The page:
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Rebuilding Houston after Hurricane Harvey

Rebuilding Houston

As the reality of the challenge facing his city settles in following Hurricane Harvey, John Reale believes entrepreneurs and innovators will be essential to the recovery of Houston, as well as its future.

Even before Harvey, John Reale felt the imperative of supporting entrepreneurship in Houston. Reale is the co-founder and CEO of Station Houston, a co-working space that helps tech startups scale. Now, as the reality of the post-hurricane challenge facing his city settles in, Reale believes entrepreneurs and innovators will be essential to the recovery of Houston, as well as its future.

“The fourth largest city in America is in pain,” he says. “As we look to help the victims, we’re going to need the best and brightest, the most creative people to get involved.”

After Harvey hit the Texas coast on Friday, August 23 and stalled over the area for days, causing catastrophic flooding, Station Houston opened its doors on the following Wednesday, both as a command center and as a landing place for displaced entrepreneurs. They hosted Sketch City, a non-profit group of technologists and civic hackers, as they brought the community together to brainstorm solutions to address the myriad needs.

Given the call to action, the tech community responded with a number of projects, including the Texas Rescue map and subsequently, the Texas Muck Map that linked volunteers to victims first needing rescue, then needing help cleaning up. Nile Dixon, a student home from college, created a text bot that when prompted with a ZIP code, would respond with shelter availability in the area. Entrepreneurs were also actively involved in raising money for the Hurricane Harvey Relief Fund by putting out a call to the entrepreneurship and VC community.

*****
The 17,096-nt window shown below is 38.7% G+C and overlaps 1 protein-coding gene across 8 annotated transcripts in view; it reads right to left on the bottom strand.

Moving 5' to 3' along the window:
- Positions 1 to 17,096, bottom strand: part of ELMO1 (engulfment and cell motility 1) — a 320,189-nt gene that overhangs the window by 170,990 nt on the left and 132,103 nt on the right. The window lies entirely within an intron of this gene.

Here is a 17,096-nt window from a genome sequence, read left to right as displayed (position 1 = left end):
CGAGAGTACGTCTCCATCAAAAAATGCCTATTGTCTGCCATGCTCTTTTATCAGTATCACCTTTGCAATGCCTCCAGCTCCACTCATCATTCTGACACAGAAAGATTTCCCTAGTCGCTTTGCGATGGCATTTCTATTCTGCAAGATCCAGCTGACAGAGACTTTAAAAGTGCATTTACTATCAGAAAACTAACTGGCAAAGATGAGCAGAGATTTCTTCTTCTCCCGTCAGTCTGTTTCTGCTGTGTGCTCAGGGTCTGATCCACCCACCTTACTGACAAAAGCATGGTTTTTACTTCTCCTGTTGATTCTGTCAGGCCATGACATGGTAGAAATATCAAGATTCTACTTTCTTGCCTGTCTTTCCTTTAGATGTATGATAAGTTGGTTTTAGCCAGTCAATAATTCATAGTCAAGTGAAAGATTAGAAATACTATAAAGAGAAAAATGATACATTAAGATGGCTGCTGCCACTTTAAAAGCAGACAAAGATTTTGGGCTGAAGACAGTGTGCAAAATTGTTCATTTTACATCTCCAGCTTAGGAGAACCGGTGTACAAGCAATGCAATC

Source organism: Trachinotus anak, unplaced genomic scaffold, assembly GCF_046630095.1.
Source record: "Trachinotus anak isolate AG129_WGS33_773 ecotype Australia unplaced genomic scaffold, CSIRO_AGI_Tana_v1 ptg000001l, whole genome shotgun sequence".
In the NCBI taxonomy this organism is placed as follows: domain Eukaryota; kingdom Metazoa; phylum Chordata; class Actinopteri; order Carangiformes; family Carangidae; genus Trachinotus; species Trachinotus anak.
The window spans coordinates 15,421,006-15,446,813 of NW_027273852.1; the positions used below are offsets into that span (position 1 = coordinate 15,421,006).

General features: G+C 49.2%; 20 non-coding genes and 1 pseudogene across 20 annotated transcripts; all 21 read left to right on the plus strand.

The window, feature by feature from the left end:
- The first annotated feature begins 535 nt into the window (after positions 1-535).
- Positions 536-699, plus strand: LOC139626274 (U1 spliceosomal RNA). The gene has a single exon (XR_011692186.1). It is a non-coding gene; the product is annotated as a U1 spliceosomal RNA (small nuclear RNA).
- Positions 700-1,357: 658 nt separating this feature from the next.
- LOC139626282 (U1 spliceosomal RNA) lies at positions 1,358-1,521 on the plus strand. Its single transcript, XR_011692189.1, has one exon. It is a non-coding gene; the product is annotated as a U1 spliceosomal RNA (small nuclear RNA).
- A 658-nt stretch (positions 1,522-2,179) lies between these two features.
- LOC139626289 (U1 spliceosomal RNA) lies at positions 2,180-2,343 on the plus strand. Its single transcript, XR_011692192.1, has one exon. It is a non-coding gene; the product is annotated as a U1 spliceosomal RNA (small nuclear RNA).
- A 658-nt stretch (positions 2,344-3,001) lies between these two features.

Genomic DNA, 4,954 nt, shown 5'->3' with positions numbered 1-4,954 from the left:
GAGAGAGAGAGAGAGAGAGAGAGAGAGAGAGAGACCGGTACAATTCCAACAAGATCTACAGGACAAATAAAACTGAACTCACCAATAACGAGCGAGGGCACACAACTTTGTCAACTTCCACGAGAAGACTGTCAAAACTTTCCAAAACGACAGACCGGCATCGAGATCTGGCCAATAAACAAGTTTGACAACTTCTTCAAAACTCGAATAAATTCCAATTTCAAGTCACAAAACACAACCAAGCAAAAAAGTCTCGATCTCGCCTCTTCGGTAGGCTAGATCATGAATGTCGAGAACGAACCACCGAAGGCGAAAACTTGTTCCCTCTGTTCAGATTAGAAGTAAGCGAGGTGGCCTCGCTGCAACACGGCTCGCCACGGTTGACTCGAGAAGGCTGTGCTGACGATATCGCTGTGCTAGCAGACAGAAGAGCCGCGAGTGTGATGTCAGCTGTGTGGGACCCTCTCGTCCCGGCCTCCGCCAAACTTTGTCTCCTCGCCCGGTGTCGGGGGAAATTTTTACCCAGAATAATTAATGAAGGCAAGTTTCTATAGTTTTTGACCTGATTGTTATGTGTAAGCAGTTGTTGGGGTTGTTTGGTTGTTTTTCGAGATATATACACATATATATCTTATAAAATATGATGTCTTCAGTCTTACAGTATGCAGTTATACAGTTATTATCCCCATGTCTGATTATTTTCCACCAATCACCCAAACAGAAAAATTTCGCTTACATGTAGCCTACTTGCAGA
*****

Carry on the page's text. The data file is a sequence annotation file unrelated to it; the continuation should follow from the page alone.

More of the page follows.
Now that the community has addressed the immediate life-threatening needs of storm victims, Reale — who was a participant in this summer’s ESHIP Summit — is looking forward to the recovery and rebuilding of his city, of which he says entrepreneurs will play a crucial role. With businesses closing and jobs lost, he anticipates the emergence of “necessity entrepreneurs,” who will need support to get new businesses going. With large swaths of the city needing reimagining, “We need our entrepreneurs to help solve these problems at scale.”

An acceleration of entrepreneurship in Houston would also address another issue Reale sees: the need for companies of all sizes in diverse industries. Despite an enviable number of corporate headquarters, many are based in the petroleum industry, which may be threatened by changes in technology in the next few decades.

As he participates on the Technology & Innovation Taskforce for the city of Houston, as well as the Greater Houston Partnership, Reale emphasizes that any economic development plan for Houston must include support for entrepreneurs.

“Our vision remains — to transform Houston into a world-leading hub for tech innovation and entrepreneurship. Over the next decade, I believe the need is even greater, so we’ll realize this vision. We see our Mayor championing this vision; our entrepreneurs pushing the agenda; and the reason why I believe this can scale [is because] our massive corporations are welcoming innovation from outside, changing the way they view and engage with the startup community. In ten years, the narrative changes to the global hub for industrial software and digital health technologies. And that happens because of what we’re doing today.”


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